A nice variety of books today, covering three different facets of DC Comics publishing – Supergirl for the Rebirth line, The Flintstones from Hanna-Barbera and Everafter representing Vertigo comics.
Written by Steve Orlando
Art by Brian Chang
For the first part of a story called “Reign of the Cyborg Superman,” you would expect that the Cyborg Superman would show up on more than just the last page of the book, but we only get the one panel of the villain. Of course, calling him a villain is an assumption, since he’s no longer Hank Henshaw, scientist and space explorer who lost his friends/family on a mission (yes, Henshaw is a DC Comics analog for Marvel’s Reed Richards). No, the New 52 switched things up and made Kara Zor-El’s father, Zor-El, the new Cyborg Superman.
Zor-El’s appearance in the book comes after a full issue of Supergirl doubting whether she belongs on Earth, because she felt like everyone was berating her. She’s a teenager, filled with angst about her differences. She feels ostracized from the students in her high school; she was lectured about not being trusted by the head of the DEO, the government agency where she works and trains; and Cat Grant gave her an earful after Supergirl saved Cat and other commuters on a train during a robbery.
Oh yeah, introducing Cat brings us another step closer to the Supergirl TV show (now available on Netflix!). Now all we need is the son of The Toyman and Martian Manhunter.
Introducing Zor-El into the mix pretty much guarantees that the first arc will force Supergirl to question her place on Earth and her status quo as a hero working for the Dept. of Extranormal Operations. I just hope that the book maintains the light tone it’s had for the two first issues. Angsty Supergirl got kind of old in the New 52, and I hope DC Comics realizes that isn’t the way to go this time around and gets it all out of their system with the first arc.
Written by Dave Justus and Matt Sturges
Art by Travis Moore
Fables was one of Vertigo Comics’ best books for more than a decade, and its continuing story of the characters we’ve known all our lives finally came to an end last year. But they’re story book characters, so the tale is never actually finished. And without a new breakout hit from the line that produced Sandman, Hellblazer and Preacher, Vertigo has gone back to the Fables well with Everafter.
The first issue, released last Wednesday, sets the premise: magic has permeated into the mundane world and a team of Fables are the ones that come together to put down magical threats secretly.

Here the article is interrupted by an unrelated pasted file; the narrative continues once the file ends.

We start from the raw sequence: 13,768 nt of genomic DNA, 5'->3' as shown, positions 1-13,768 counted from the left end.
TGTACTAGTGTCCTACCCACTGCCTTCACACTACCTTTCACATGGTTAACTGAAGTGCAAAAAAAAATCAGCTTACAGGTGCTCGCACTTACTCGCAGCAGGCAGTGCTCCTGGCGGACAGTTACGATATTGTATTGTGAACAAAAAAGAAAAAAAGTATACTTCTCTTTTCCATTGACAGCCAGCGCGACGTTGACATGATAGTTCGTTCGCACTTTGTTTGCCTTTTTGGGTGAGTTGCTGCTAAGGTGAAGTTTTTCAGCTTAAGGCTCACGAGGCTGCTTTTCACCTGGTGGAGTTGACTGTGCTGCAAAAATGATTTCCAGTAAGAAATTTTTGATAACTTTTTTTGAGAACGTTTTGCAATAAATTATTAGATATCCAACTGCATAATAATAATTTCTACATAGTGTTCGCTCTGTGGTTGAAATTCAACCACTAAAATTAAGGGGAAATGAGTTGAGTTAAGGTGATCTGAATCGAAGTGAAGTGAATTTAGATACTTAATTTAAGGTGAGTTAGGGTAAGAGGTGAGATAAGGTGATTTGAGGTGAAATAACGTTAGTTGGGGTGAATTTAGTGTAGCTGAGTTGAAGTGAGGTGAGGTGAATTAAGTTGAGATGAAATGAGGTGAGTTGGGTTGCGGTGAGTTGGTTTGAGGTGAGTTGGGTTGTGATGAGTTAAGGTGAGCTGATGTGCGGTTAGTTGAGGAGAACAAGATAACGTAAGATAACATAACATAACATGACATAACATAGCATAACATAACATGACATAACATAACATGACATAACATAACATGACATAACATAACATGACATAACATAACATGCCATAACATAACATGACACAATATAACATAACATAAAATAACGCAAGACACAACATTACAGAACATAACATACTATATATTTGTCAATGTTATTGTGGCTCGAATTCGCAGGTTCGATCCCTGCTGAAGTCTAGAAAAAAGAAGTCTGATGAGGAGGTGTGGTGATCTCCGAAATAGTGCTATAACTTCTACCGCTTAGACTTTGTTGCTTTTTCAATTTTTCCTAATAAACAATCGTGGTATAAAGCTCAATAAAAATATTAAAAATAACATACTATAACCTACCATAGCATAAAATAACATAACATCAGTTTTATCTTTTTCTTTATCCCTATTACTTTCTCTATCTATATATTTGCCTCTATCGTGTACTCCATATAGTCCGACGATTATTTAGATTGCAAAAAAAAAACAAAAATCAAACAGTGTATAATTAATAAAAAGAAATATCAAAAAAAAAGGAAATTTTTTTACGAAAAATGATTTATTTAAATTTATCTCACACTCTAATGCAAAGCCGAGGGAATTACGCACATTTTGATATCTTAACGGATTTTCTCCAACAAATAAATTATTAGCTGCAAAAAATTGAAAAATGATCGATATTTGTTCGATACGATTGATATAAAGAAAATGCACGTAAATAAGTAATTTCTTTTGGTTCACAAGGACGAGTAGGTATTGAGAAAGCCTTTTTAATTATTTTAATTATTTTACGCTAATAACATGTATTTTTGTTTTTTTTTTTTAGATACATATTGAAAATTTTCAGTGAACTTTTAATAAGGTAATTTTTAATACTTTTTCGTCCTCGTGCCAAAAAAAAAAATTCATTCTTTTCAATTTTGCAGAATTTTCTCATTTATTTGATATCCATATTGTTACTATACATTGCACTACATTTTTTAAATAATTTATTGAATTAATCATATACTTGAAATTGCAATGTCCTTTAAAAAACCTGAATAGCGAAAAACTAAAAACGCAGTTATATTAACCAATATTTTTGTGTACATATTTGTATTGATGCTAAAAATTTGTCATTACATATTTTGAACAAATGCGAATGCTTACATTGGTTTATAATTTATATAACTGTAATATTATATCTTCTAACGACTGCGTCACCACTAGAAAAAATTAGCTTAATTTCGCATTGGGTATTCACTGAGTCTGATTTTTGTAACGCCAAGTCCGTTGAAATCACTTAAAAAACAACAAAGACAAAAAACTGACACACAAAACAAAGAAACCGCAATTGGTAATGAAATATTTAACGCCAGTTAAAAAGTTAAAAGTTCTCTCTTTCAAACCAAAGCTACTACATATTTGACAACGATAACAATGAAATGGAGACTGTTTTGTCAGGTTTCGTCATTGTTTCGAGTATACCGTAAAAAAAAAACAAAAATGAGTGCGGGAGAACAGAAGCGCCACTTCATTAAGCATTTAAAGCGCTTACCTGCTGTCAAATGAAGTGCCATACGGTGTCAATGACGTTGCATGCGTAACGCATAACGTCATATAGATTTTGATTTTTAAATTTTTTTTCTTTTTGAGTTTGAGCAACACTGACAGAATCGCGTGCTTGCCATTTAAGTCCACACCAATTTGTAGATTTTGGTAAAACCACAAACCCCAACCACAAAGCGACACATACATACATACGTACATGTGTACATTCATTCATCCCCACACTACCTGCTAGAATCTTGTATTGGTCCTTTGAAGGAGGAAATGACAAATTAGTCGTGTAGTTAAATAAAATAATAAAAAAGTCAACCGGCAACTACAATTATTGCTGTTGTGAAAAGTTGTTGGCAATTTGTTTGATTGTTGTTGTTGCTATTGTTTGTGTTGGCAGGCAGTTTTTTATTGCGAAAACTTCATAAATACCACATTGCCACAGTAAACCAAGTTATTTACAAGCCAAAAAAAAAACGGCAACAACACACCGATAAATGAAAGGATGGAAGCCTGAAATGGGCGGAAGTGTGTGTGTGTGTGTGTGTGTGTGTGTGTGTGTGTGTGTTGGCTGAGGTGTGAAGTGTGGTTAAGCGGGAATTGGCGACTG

Writer Matt Sturges did a lot of work on Fables with creator Bill Willingham, so he’s no stranger to Fabletown or its characters, and there’s a familiar tone to the book right off the bat because of it. The appearance of Snow White and Bigby Wolf puts us at ease in this new world before we continue on with the craziness of a covert mission being conducted by Little Bo Peep, Peter Piper and Hansel. Things don’t really go well for Hansel, who carries his Puritanical views from the Fables book into Everafter. That’s likely to be the thing everyone is dealing with in the second issue.
There’s a lot of potential for craziness here, as the idea that the new stories created by the mundane world are becoming Fables on their own, which of course means zombies in the first issue. I’m looking forward to how the first arc plays out.
The Flintstones 3
Written by Mark Russell
Art by Steve Pugh
Good grief, this book is dark. Not in a grim and gritty, the hero kills and everyone has no conscious kind of way. More of a dark comedy from the Coen brothers kind of way. I would never expect it from The Flintstones, but it really works here. And all the absurdist parts of the original cartoon get turned into parts of every day life and how they come about shows are a little sad and very weird.
In the third issue, a bunch of aliens on galactic spring break come to Bedrock and bring all kinds of chaos, eventually resorting to vaporizing people and leading Fred to organize his fellow Water Buffalo – who are all Veterans of the Paleolithic Wars – to fight the aliens. One of Fred and Barney’s compatriots is seen on hold with a suicide hotline before he gets drafted back into battle. His story comes to a close in a fairly predictable manner.
As I’ve already mentioned, writer Mark Russell has been introducing some of the more well-known aspects of the cartoon in new (and sometimes depressing) ways. This time, Russell tells us the secret origin behind the well-known phrase “Yabba-Dabba-Doo” and – surprisingly – the Great Gazoo. I wasn’t expecting that so early in the series’ run, but maybe I should have…
While I thought the second issue last month was a little weak, Russell and artist Steve Pugh came back strong with this issue, and The Flintstones has the potential to be the break-out hit of the Hanna-Barbera line.